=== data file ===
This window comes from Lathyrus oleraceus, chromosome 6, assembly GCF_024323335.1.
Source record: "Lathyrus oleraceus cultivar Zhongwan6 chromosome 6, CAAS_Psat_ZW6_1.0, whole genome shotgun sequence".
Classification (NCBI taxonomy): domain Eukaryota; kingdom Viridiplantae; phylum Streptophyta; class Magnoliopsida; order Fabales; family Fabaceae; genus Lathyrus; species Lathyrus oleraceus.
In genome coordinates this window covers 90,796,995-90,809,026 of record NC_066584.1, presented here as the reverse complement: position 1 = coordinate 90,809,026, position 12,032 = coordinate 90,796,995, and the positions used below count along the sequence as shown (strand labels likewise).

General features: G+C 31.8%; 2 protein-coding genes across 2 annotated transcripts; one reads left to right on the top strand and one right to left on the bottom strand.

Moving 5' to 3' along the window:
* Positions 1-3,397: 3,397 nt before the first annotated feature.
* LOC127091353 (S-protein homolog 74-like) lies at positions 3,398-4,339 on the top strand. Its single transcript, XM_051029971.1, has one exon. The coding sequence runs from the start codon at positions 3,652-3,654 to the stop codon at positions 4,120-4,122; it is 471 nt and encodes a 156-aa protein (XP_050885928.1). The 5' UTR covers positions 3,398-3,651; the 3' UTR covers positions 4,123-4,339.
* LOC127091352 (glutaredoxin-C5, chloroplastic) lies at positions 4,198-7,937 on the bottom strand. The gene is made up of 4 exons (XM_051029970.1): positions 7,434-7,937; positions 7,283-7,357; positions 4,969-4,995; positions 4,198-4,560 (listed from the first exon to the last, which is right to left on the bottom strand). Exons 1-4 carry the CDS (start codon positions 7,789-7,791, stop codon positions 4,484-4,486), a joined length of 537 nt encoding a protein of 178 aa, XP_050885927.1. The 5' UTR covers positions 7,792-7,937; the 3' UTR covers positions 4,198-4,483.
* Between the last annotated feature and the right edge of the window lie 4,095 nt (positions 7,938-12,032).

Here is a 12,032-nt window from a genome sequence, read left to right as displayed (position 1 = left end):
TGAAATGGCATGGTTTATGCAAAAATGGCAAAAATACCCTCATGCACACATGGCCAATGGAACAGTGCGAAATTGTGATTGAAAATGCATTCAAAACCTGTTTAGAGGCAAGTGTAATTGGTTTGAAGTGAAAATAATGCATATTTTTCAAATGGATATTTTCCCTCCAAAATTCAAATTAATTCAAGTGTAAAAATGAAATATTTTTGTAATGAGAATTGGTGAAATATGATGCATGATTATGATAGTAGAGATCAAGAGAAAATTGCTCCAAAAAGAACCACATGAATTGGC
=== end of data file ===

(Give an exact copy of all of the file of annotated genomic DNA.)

This window comes from Lathyrus oleraceus, chromosome 6, assembly GCF_024323335.1.
Source record: "Lathyrus oleraceus cultivar Zhongwan6 chromosome 6, CAAS_Psat_ZW6_1.0, whole genome shotgun sequence".
Classification (NCBI taxonomy): domain Eukaryota; kingdom Viridiplantae; phylum Streptophyta; class Magnoliopsida; order Fabales; family Fabaceae; genus Lathyrus; species Lathyrus oleraceus.
In genome coordinates this window covers 90,796,995-90,809,026 of record NC_066584.1, presented here as the reverse complement: position 1 = coordinate 90,809,026, position 12,032 = coordinate 90,796,995, and the positions used below count along the sequence as shown (strand labels likewise).

General features: G+C 31.8%; 2 protein-coding genes across 2 annotated transcripts; one reads left to right on the top strand and one right to left on the bottom strand.

Moving 5' to 3' along the window:
* Positions 1-3,397: 3,397 nt before the first annotated feature.
* LOC127091353 (S-protein homolog 74-like) lies at positions 3,398-4,339 on the top strand. Its single transcript, XM_051029971.1, has one exon. The coding sequence runs from the start codon at positions 3,652-3,654 to the stop codon at positions 4,120-4,122; it is 471 nt and encodes a 156-aa protein (XP_050885928.1). The 5' UTR covers positions 3,398-3,651; the 3' UTR covers positions 4,123-4,339.
* LOC127091352 (glutaredoxin-C5, chloroplastic) lies at positions 4,198-7,937 on the bottom strand. The gene is made up of 4 exons (XM_051029970.1): positions 7,434-7,937; positions 7,283-7,357; positions 4,969-4,995; positions 4,198-4,560 (listed from the first exon to the last, which is right to left on the bottom strand). Exons 1-4 carry the CDS (start codon positions 7,789-7,791, stop codon positions 4,484-4,486), a joined length of 537 nt encoding a protein of 178 aa, XP_050885927.1. The 5' UTR covers positions 7,792-7,937; the 3' UTR covers positions 4,198-4,483.
* Between the last annotated feature and the right edge of the window lie 4,095 nt (positions 7,938-12,032).

Here is a 12,032-nt window from a genome sequence, read left to right as displayed (position 1 = left end):
TGAAATGGCATGGTTTATGCAAAAATGGCAAAAATACCCTCATGCACACATGGCCAATGGAACAGTGCGAAATTGTGATTGAAAATGCATTCAAAACCTGTTTAGAGGCAAGTGTAATTGGTTTGAAGTGAAAATAATGCATATTTTTCAAATGGATATTTTCCCTCCAAAATTCAAATTAATTCAAGTGTAAAAATGAAATATTTTTGTAATGAGAATTGGTGAAATATGATGCATGATTATGATAGTAGAGATCAAGAGAAAATTGCTCCAAAAAGAACCACATGAATTGGC